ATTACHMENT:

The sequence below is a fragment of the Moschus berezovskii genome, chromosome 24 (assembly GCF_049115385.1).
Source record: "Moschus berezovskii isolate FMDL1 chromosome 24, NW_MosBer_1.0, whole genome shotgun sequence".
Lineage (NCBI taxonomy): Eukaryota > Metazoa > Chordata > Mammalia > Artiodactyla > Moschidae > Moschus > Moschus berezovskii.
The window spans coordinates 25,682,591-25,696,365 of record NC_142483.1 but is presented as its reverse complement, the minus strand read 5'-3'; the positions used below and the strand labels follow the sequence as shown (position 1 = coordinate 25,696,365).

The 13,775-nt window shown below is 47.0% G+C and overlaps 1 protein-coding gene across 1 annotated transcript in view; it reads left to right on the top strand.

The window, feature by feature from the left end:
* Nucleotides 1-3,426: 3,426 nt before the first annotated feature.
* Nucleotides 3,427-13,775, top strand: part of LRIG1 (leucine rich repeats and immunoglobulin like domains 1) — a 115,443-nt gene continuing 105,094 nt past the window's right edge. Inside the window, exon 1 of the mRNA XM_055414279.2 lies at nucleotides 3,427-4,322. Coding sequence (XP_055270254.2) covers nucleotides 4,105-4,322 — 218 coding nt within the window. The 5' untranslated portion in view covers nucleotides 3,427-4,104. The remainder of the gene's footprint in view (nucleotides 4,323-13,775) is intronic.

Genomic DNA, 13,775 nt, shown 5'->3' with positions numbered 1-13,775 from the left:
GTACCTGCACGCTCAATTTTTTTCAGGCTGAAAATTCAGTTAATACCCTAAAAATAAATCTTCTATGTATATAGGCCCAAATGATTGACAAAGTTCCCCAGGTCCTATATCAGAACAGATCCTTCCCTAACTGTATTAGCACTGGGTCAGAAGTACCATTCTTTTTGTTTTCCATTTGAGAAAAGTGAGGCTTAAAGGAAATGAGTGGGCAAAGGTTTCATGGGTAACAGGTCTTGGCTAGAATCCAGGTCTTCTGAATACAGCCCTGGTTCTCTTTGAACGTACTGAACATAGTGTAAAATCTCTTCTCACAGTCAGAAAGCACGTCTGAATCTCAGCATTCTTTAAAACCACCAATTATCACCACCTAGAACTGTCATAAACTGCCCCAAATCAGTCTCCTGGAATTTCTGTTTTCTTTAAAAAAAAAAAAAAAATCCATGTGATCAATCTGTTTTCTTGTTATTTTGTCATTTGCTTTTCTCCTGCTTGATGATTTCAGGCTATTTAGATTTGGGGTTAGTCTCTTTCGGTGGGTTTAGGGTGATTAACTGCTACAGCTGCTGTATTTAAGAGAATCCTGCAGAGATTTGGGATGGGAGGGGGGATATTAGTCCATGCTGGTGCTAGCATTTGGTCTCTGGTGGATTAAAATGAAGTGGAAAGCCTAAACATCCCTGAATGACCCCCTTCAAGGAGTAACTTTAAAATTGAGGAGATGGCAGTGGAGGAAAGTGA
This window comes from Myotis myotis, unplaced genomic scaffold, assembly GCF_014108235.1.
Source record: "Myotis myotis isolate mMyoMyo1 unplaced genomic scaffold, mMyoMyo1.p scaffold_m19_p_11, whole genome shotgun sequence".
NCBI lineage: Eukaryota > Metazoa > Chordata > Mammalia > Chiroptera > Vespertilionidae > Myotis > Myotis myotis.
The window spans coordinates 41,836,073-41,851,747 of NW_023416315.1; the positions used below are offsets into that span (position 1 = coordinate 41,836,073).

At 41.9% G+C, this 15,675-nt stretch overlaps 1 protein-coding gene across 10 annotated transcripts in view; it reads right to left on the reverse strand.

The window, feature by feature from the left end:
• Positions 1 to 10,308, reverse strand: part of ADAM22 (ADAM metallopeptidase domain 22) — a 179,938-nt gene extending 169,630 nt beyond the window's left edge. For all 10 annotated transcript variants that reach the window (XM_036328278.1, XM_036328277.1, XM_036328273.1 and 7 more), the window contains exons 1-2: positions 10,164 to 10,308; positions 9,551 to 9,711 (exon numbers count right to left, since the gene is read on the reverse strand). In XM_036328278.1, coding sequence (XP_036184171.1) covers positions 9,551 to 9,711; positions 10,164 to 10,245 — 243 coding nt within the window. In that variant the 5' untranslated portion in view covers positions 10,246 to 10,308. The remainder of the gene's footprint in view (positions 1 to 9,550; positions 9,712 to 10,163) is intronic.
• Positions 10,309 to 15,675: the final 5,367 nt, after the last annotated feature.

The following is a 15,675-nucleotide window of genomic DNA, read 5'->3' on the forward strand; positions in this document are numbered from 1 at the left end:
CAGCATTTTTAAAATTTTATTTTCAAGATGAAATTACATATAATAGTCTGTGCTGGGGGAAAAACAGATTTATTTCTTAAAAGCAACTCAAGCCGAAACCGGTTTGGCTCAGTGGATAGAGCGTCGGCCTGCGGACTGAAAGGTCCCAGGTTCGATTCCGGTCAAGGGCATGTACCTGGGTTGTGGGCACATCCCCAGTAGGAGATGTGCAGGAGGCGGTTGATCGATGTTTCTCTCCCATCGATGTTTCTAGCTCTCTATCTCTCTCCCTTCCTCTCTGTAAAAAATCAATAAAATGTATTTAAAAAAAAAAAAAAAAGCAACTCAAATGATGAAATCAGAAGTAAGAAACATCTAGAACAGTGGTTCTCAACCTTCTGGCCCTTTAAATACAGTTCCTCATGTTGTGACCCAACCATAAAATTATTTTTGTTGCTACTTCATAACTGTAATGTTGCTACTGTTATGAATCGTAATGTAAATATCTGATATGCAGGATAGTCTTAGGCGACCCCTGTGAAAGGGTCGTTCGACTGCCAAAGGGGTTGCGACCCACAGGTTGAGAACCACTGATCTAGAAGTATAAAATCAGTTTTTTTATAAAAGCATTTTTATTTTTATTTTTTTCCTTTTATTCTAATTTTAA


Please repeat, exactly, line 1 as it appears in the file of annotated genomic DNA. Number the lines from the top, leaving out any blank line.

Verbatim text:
The sequence below is a fragment of the Moschus berezovskii genome, chromosome 24 (assembly GCF_049115385.1).